Posted by: JkR- | April 10, 2009 3:54 PM | Report abuse

Use a BB and TB; just as my BB can have specific ring-tones to announce the arrival of mssgs from specific people, why can't my e-mail program do the same?

Posted by: impg2 | April 10, 2009 4:43 PM | Report abuse

Regarding the series of long phone calls with your mom, do you not have a way to remotely control her computer (or at least view her screen) so you don't have to talk her through it? I provide tech support for my parents and my brother, and those types of calls were making us all crazy, so now I just remote into their computers and fix stuff that way. They can watch and learn, but without the frustration of trying to understand what I'm telling them to do (and me trying to determine what they're seeing on their screen).

Posted by: Podunk | April 10, 2009 10:58 PM | Report abuse

Ever wonder why Jakob's website is so poorly organized? It reflects poorly on his expertise. Oh yeah, I use Yahoo Mail via the web maybe 75% of the time. The other 25% is IMAP on my iPhone email client. Which isn't as efficient as say Blackverrk or Windows Mobile clients.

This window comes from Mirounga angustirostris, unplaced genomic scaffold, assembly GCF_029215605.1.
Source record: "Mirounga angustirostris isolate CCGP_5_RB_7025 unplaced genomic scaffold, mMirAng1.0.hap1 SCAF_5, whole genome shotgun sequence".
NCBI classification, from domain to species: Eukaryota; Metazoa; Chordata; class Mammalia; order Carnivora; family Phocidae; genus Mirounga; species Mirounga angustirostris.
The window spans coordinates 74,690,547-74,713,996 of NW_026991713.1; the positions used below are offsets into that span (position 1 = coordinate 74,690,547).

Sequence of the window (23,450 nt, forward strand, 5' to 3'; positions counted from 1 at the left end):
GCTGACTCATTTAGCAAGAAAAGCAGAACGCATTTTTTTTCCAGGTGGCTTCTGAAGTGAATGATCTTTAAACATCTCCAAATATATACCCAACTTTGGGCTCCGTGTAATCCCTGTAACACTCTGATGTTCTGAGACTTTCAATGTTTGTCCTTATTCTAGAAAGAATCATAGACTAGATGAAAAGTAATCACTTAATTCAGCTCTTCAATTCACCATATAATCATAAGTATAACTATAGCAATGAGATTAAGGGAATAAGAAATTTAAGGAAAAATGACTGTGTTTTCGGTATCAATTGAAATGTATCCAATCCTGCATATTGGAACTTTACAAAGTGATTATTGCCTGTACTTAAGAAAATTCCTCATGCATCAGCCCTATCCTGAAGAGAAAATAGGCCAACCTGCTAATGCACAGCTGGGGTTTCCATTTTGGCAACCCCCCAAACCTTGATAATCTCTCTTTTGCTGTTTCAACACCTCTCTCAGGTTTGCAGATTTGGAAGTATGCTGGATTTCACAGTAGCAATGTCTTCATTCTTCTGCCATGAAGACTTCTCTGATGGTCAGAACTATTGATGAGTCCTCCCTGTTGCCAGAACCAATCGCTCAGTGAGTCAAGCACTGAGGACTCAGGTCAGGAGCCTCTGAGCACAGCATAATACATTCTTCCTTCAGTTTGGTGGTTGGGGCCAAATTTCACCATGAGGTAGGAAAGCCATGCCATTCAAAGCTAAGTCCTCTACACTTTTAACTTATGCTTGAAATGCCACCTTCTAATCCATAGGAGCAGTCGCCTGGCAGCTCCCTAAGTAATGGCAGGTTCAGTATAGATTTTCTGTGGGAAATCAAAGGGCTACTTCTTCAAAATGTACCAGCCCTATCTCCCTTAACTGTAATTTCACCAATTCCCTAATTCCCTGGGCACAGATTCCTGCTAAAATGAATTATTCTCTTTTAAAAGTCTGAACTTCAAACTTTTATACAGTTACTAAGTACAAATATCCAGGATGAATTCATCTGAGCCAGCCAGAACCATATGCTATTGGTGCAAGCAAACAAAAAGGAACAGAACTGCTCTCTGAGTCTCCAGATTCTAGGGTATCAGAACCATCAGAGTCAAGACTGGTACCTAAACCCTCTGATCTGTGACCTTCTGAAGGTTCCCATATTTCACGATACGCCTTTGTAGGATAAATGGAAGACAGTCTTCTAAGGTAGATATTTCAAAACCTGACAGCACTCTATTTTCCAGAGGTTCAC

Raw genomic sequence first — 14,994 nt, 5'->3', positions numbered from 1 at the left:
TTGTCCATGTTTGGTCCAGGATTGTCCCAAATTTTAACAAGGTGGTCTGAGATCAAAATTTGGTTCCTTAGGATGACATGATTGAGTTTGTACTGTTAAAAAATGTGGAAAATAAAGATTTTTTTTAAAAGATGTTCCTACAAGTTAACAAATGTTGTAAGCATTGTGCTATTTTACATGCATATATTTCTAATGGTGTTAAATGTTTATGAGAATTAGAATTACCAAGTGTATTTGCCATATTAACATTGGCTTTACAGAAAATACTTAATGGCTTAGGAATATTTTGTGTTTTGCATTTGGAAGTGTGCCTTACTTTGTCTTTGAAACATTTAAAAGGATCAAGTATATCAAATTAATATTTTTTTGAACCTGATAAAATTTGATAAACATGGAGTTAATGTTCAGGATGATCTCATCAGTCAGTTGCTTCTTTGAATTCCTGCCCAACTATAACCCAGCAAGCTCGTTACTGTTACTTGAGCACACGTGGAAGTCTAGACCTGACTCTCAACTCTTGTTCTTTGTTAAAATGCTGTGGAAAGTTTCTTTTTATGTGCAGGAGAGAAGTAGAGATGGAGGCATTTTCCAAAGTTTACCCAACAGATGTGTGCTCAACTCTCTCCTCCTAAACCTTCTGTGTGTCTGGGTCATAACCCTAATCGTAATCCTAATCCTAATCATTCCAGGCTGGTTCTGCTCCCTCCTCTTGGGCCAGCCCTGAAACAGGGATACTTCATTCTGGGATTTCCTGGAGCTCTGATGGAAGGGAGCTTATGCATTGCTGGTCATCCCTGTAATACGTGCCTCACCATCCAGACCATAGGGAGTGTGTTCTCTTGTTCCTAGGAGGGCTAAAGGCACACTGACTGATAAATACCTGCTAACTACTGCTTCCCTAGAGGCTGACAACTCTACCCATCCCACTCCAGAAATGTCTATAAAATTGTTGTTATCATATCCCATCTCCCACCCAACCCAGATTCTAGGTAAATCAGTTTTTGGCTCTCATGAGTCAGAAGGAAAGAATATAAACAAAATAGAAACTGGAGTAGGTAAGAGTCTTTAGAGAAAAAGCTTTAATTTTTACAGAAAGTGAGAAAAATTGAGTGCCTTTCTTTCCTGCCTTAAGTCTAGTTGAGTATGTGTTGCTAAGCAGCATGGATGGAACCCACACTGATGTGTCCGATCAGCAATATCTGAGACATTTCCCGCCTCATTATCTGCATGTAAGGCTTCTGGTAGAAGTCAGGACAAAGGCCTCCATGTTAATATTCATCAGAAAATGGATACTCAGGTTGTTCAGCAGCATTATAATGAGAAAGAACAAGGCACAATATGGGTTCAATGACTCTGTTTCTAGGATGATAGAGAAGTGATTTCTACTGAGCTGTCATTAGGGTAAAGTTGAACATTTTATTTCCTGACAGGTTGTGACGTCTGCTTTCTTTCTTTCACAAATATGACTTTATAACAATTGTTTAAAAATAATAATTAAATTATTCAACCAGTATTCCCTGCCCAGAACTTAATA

Posted by: davezatz | April 11, 2009 9:00 AM | Report abuse

Eudora (although I'm still mourning the cessation of develoment) still serves me quite well. I access my Gmail and other mail accounts via the different "personalities" available in the program. I use both POP and IMAP, depending on the account. I have all important mail since 1996 in it for instant access.

The ability to sort each of my frequent email conversations into a personal mailbox for that person is one of the best features, as I communicate with over 200 folks on a regular basis. That way I have the ability to see what the person said in their previous mail without having to wander through the IN box. The sorting also keeps my IN box fairly manageable.

I also like the ability to block and get rid of any number of levels of quotes by the CTRL-. dual keypress. With that, messy forwards get changed to nice emails with little effort.

The only thing I don't like about Eudora (besides the fact that no one else has picked up the ball of continued development on it) is that it stores all the attachments in another directory and provides NO WAY to EXPORT all the mail to another mail program, should one ever be created to take its place.

Another minor dislike is that you cannot store images in its signature files...but that might be a plus for readers. ;)

So, c'mon you brilliant experts in writing email programs, now is the time to step forward (or some dimensional equivalent) and move Eudora to its rightful place at the end of the oughts of this century.